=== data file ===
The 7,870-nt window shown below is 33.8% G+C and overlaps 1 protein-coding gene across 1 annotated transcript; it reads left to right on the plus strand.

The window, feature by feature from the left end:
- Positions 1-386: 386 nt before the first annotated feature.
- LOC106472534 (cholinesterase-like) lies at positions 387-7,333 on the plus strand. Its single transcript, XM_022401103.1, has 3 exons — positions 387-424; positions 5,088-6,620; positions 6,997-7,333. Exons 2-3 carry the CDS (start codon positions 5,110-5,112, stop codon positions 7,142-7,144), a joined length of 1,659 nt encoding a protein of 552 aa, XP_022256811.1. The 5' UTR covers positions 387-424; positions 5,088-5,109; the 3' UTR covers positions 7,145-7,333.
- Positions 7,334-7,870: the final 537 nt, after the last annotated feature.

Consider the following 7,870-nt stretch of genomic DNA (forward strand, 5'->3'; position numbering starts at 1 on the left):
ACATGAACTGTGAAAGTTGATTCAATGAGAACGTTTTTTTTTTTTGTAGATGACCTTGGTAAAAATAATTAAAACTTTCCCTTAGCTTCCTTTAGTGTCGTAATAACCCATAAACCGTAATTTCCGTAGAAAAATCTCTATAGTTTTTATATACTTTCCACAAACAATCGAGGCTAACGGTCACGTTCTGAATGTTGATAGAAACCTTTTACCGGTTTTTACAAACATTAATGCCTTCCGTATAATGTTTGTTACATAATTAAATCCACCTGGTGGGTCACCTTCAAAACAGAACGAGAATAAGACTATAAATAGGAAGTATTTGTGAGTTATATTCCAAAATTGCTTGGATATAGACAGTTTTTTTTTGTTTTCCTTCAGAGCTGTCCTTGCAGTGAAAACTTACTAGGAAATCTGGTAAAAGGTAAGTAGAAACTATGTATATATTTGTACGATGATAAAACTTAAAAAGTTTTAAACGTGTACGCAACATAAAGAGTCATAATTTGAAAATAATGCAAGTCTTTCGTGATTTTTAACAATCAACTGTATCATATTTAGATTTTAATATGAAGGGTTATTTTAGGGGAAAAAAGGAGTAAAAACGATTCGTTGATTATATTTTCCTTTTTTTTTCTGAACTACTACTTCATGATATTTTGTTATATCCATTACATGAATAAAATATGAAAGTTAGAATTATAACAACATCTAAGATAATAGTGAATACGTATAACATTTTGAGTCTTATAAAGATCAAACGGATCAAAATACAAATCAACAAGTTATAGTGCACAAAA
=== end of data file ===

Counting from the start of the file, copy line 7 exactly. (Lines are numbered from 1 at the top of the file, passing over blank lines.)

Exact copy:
ACATGAACTGTGAAAGTTGATTCAATGAGAACGTTTTTTTTTTTTGTAGATGACCTTGGTAAAAATAATTAAAACTTTCCCTTAGCTTCCTTTAGTGTCGTAATAACCCATAAACCGTAATTTCCGTAGAAAAATCTCTATAGTTTTTATATACTTTCCACAAACAATCGAGGCTAACGGTCACGTTCTGAATGTTGATAGAAACCTTTTACCGGTTTTTACAAACATTAATGCCTTCCGTATAATGTTTGTTACATAATTAAATCCACCTGGTGGGTCACCTTCAAAACAGAACGAGAATAAGACTATAAATAGGAAGTATTTGTGAGTTATATTCCAAAATTGCTTGGATATAGACAGTTTTTTTTTGTTTTCCTTCAGAGCTGTCCTTGCAGTGAAAACTTACTAGGAAATCTGGTAAAAGGTAAGTAGAAACTATGTATATATTTGTACGATGATAAAACTTAAAAAGTTTTAAACGTGTACGCAACATAAAGAGTCATAATTTGAAAATAATGCAAGTCTTTCGTGATTTTTAACAATCAACTGTATCATATTTAGATTTTAATATGAAGGGTTATTTTAGGGGAAAAAAGGAGTAAAAACGATTCGTTGATTATATTTTCCTTTTTTTTTCTGAACTACTACTTCATGATATTTTGTTATATCCATTACATGAATAAAATATGAAAGTTAGAATTATAACAACATCTAAGATAATAGTGAATACGTATAACATTTTGAGTCTTATAAAGATCAAACGGATCAAAATACAAATCAACAAGTTATAGTGCACAAAA